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Year : 2008  |  Volume : 24  |  Issue : 3  |  Page : 362-368

Medical management of genitourinary tuberculosis

Department of Medicine, All India Institute of Medical Sciences, New Delhi - 110 608, India

Correspondence Address:
Surendra K Sharma
Department of Medicine, Chief, Division of Pulmonary, Critical Care, and Sleep Medicine, All India Institute of Medical Sciences, Ansari Nagar, New Delhi - 110 608
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Source of Support: None, Conflict of Interest: None

DOI: 10.4103/0970-1591.42619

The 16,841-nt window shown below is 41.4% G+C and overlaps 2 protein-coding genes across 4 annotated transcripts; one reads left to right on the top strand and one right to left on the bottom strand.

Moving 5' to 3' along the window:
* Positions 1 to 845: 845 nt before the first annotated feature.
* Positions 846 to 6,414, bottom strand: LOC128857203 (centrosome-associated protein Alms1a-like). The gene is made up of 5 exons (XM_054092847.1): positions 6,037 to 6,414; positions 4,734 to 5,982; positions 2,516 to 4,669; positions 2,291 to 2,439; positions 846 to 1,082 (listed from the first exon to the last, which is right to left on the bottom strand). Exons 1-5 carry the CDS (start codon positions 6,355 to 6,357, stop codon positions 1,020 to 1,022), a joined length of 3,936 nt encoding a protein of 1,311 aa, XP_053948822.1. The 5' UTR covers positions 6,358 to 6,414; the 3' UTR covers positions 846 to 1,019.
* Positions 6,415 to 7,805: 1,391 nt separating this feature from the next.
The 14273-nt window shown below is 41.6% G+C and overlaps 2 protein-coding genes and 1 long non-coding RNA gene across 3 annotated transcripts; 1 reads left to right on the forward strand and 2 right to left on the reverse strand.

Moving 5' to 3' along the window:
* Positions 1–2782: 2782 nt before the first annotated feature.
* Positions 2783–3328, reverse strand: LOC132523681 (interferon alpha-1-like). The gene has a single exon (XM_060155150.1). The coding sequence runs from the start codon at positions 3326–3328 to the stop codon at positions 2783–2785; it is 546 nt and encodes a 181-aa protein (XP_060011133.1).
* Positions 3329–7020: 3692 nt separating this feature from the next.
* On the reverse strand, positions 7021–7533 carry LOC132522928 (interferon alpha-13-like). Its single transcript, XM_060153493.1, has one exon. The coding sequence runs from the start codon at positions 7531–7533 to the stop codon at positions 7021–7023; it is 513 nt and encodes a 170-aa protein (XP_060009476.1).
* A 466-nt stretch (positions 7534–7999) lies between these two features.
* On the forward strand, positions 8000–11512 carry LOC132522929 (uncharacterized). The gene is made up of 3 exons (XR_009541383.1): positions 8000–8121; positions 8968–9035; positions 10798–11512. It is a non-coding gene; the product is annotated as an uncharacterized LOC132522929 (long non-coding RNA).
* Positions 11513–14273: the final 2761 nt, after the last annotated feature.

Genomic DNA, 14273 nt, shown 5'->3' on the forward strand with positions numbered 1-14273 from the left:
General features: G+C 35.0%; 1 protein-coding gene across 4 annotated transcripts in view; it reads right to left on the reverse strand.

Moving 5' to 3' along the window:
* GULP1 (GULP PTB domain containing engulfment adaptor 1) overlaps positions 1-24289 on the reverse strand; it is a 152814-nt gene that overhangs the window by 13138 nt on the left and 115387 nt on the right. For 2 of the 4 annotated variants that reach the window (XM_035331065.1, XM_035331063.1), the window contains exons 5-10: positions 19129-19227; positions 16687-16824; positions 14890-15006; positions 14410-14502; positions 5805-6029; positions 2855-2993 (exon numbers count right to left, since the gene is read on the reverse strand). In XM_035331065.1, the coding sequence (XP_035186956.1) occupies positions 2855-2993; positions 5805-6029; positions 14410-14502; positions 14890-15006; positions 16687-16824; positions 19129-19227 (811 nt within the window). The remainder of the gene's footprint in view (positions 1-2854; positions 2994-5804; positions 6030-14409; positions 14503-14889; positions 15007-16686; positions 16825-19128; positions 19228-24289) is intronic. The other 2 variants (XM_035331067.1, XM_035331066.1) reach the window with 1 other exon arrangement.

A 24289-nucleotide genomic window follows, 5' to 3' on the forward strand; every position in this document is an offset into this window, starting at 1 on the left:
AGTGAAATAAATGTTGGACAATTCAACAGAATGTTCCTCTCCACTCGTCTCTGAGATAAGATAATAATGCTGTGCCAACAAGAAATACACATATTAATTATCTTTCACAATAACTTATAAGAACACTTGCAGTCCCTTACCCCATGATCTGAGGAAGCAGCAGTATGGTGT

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Antimycobacterial chemotherapy is the mainstay of treatment for the majority of patients with genitourinary tuberculosis (GUTB). A large body of evidence from clinical trials suggests that short-course chemotherapy regimens, employing four drugs including rifampicin and pyrazinamide, achieve cure in most of the patients with tuberculosis (TB) and are associated with the lowest rates of relapse. Standard six-month regimens are adequate for the treatment of GUTB. Directly observed treatment, short-course (DOTS) is the internationally recommended comprehensive strategy to control TB, and directly observed treatment is just one of its five elements. DOTS cures not only the individual with TB but also reduces the incidence of TB as well as the prevalence of primary drug-resistance in the community. Corticosteroids have no proven role in the management of patients with GUTB. Errors in prescribing anti-TB drugs are common in clinical practice. Standardized treatment regimens at correct doses and assured completion of treatment have made DOTS the present-day standard of care for the management of all forms of TB including GUTB.

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